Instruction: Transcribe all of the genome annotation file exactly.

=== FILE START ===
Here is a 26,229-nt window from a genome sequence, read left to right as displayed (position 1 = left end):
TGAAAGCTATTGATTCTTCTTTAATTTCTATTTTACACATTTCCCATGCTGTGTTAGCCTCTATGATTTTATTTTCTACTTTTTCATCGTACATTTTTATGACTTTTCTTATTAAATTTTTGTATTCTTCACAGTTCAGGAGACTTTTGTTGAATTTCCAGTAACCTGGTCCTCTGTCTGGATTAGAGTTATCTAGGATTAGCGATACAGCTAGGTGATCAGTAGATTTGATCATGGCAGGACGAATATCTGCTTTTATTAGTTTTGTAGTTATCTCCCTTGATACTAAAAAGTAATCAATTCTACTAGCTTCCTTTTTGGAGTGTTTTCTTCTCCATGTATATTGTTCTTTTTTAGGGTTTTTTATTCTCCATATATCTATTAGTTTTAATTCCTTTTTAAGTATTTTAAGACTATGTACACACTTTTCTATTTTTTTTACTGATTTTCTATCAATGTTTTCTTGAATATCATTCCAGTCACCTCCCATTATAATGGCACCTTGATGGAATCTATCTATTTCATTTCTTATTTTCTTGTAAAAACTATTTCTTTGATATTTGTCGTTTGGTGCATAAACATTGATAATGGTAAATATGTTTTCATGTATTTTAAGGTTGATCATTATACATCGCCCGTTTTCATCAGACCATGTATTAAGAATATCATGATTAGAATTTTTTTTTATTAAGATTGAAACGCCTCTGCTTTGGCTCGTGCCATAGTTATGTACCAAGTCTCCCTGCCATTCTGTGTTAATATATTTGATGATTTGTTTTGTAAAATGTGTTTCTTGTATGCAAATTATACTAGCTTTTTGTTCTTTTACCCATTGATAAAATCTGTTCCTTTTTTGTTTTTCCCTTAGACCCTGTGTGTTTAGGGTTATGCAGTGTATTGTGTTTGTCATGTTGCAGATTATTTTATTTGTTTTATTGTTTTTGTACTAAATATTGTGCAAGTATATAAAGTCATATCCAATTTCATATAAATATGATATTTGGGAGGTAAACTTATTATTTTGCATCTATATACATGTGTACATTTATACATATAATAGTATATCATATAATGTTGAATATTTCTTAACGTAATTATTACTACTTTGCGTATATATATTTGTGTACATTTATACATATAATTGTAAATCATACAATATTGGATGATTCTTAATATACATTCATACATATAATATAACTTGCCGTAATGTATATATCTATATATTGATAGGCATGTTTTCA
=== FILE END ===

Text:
Here is a 26,229-nt window from a genome sequence, read left to right as displayed (position 1 = left end):
TGAAAGCTATTGATTCTTCTTTAATTTCTATTTTACACATTTCCCATGCTGTGTTAGCCTCTATGATTTTATTTTCTACTTTTTCATCGTACATTTTTATGACTTTTCTTATTAAATTTTTGTATTCTTCACAGTTCAGGAGACTTTTGTTGAATTTCCAGTAACCTGGTCCTCTGTCTGGATTAGAGTTATCTAGGATTAGCGATACAGCTAGGTGATCAGTAGATTTGATCATGGCAGGACGAATATCTGCTTTTATTAGTTTTGTAGTTATCTCCCTTGATACTAAAAAGTAATCAATTCTACTAGCTTCCTTTTTGGAGTGTTTTCTTCTCCATGTATATTGTTCTTTTTTAGGGTTTTTTATTCTCCATATATCTATTAGTTTTAATTCCTTTTTAAGTATTTTAAGACTATGTACACACTTTTCTATTTTTTTTACTGATTTTCTATCAATGTTTTCTTGAATATCATTCCAGTCACCTCCCATTATAATGGCACCTTGATGGAATCTATCTATTTCATTTCTTATTTTCTTGTAAAAACTATTTCTTTGATATTTGTCGTTTGGTGCATAAACATTGATAATGGTAAATATGTTTTCATGTATTTTAAGGTTGATCATTATACATCGCCCGTTTTCATCAGACCATGTATTAAGAATATCATGATTAGAATTTTTTTTTATTAAGATTGAAACGCCTCTGCTTTGGCTCGTGCCATAGTTATGTACCAAGTCTCCCTGCCATTCTGTGTTAATATATTTGATGATTTGTTTTGTAAAATGTGTTTCTTGTATGCAAATTATACTAGCTTTTTGTTCTTTTACCCATTGATAAAATCTGTTCCTTTTTTGTTTTTCCCTTAGACCCTGTGTGTTTAGGGTTATGCAGTGTATTGTGTTTGTCATGTTGCAGATTATTTTATTTGTTTTATTGTTTTTGTACTAAATATTGTGCAAGTATATAAAGTCATATCCAATTTCATATAAATATGATATTTGGGAGGTAAACTTATTATTTTGCATCTATATACATGTGTACATTTATACATATAATAGTATATCATATAATGTTGAATATTTCTTAACGTAATTATTACTACTTTGCGTATATATATTTGTGTACATTTATACATATAATTGTAAATCATACAATATTGGATGATTCTTAATATACATTCATACATATAATATAACTTGCCGTAATGTATATATCTATATATTGATAGGCATGTTTTCA